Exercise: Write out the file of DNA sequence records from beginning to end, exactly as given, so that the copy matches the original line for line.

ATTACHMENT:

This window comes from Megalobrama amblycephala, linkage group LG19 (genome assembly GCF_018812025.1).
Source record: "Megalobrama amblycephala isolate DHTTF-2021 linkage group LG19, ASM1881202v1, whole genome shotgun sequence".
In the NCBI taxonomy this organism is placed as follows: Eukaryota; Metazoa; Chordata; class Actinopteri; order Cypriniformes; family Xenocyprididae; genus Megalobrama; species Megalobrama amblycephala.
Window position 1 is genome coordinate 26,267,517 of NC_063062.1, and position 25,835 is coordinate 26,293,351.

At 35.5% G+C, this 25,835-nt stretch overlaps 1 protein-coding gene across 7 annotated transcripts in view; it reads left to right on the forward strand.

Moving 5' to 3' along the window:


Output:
This window comes from Megalobrama amblycephala, linkage group LG19 (genome assembly GCF_018812025.1).
Source record: "Megalobrama amblycephala isolate DHTTF-2021 linkage group LG19, ASM1881202v1, whole genome shotgun sequence".
In the NCBI taxonomy this organism is placed as follows: Eukaryota; Metazoa; Chordata; class Actinopteri; order Cypriniformes; family Xenocyprididae; genus Megalobrama; species Megalobrama amblycephala.
Window position 1 is genome coordinate 26,267,517 of NC_063062.1, and position 25,835 is coordinate 26,293,351.

At 35.5% G+C, this 25,835-nt stretch overlaps 1 protein-coding gene across 7 annotated transcripts in view; it reads left to right on the forward strand.

Moving 5' to 3' along the window: